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Could Daft Punk Play Coachella Again? Pharrell Weighs in

Daft Punk perform at the Coachella Music Festival on April 29, 2006 in Indio, Calif.
Karl Walter/Getty Images

Daft Punk perform at the Coachella Music Festival on April 29, 2006 in Indio, Calif.

For the latest edition of Pharrell Williams' OTHERtone podcast on Apple Beats 1 Radio, the musical mind sat down with Coachella creators Paul Tollet and Lou Adler about their baby. They are, as Pharrell says, “furnishing culture.”

They spoke about a lot of things. They opened with chats about the Monterey Pop Festival and the influence it left on their world. They play some Ravi Shankar and meld that into Motley Crue, of course. You can also enjoy Jimi Hendrix and Otis Redding live.

Then they got into the juicy Coachella bits, talking about Dr. Dre and Hans Zimmer, and about the internet's impact on artistry. But when asked to name a personal all-time favorite set? Daft Punk, duh.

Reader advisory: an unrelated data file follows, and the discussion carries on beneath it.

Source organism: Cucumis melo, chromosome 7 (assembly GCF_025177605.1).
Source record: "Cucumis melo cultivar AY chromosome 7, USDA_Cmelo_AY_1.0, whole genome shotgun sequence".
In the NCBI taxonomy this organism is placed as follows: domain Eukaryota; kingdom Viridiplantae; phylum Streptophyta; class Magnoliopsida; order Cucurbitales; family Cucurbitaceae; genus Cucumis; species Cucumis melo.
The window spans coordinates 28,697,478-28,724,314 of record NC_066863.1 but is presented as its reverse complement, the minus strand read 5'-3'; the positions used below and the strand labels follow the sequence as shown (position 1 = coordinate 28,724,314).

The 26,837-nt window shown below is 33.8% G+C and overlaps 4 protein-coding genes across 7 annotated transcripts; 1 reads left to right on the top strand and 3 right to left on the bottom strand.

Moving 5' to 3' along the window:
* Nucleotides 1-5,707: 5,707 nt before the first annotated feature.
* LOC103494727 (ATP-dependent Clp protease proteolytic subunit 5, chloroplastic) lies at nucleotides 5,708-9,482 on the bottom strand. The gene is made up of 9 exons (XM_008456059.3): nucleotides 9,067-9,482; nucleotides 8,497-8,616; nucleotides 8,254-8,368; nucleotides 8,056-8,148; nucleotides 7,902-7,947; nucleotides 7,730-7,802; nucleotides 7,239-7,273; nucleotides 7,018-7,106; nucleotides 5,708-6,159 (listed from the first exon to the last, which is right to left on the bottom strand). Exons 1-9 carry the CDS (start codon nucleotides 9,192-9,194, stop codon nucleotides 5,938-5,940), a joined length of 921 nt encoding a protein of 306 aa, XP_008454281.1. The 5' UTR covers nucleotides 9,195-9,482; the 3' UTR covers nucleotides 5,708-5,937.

“It was that good,” Tollet says. “We knew it was going to be good, because they've always been great, but they'd never played with their helmets. It was just press photos from years before, and they had stopped playing, and everyone had in their head what it might be. You never saw it, and it was 100 times better than we dreamed. It was just insane. It felt like it was storyboard, Stanley Kubrick movie. Every minute must have been thought about for hours or days or whatever, and it got better every minute until the very end. It was like, 'how can you even get better than the last 74 minutes?' But it was. It was that good.”

Of course, someone ended up asking Pharrell to get the robots to return.

“I don't know,” he answered. “The robots are, like... they're not repeaters. Who knows, right? They traditionally don't repeat. They like doing things that you don't expect them to do and in ways that you don't expect them to, and when you freak out, and you want more, and it's like, 'No.'”

Listen to the full hour-and-a-half program via Apple's Beats 1 Radio

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